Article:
Should a former First Lady, U.S. senator, and secretary of State who has not been charged with any crime have water repeatedly poured over her head to simulate drowning? Marco Rubio won’t say.
While speaking before a standing-room-only crowd at a campaign rally in North Myrtle Beach, South Carolina, on Tuesday night, the Florida senator was forthcoming about his plans for the U.S. military base in Cuba where hundreds of people have been held without being charged. “This is a message to the Cuban government and anyone who’s listening: We’re keeping Guantanamo — forever,” Rubio said. “We’re keeping it forever. It’s a good base.”
But when a man shouted “waterboard Hillary,” prompting laughter from the crowd, Rubio became evasive. “I don’t want to know what he said … the press is here,” he joked. “I didn’t hear what they said,” he added, shrugging. “I know it wasn’t a bad word, that’s all that matters.”
Some have interpreted Rubio’s failure to defend fellow presidential candidate Hillary Clinton as a sign that U.S. political discourse has become shamefully vicious since 2008, when John McCain informed a voter that Barack Obama was a “decent person,” not a scary, secret Arab.
But Rubio’s reaction is actually consistent with his larger stance on torture. Last summer, Rubio was the only member of the U.S. Senate not present when his colleagues overwhelmingly supported a new prohibition on “enhanced interrogation” techniques. Rubio explained that he was too busy campaigning, but said in a statement that he would have voted no on the amendment. “I do not support telegraphing to the enemy what interrogation techniques we will or won’t use,” he said, adding that he doesn’t want to deny “future commanders in chief and intelligence officials important tools for protecting the American people and the U.S. homeland.”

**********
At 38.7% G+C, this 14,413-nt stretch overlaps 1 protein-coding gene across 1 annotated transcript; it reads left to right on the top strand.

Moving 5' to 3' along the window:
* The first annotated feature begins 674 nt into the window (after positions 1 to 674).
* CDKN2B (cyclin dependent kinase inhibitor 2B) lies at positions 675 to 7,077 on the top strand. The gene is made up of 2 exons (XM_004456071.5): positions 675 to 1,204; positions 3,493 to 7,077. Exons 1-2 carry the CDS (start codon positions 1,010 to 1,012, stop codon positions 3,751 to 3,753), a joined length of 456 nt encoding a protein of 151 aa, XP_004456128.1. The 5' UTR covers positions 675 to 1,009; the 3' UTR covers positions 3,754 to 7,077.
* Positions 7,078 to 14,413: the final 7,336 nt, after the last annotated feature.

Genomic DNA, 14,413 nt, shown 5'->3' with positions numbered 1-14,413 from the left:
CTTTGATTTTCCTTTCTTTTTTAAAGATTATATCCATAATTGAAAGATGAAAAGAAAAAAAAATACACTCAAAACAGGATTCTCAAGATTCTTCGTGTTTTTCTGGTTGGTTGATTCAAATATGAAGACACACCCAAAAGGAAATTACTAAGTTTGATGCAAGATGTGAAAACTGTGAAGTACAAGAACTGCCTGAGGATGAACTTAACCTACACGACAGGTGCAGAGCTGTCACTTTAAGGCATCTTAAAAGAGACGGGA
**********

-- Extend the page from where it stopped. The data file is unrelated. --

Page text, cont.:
When asked if he thinks waterboarding is torture at the New Hampshire debate earlier this month, Rubio was similarly cagey. “We should not be discussing in a widespread way the exact tactics that we’re going to use because that allows terrorists to know to practice how to evade us,” he said. “But, here’s the bigger problem with all this, we’re not interrogating anybody right now.”
We can read between the lines. Everyone should know that President Marco Rubio won’t rule out using “enhanced interrogation” techniques on anyone who tries to commit an act of terrorism against the United States — or, you know, holds different political opinions than he does.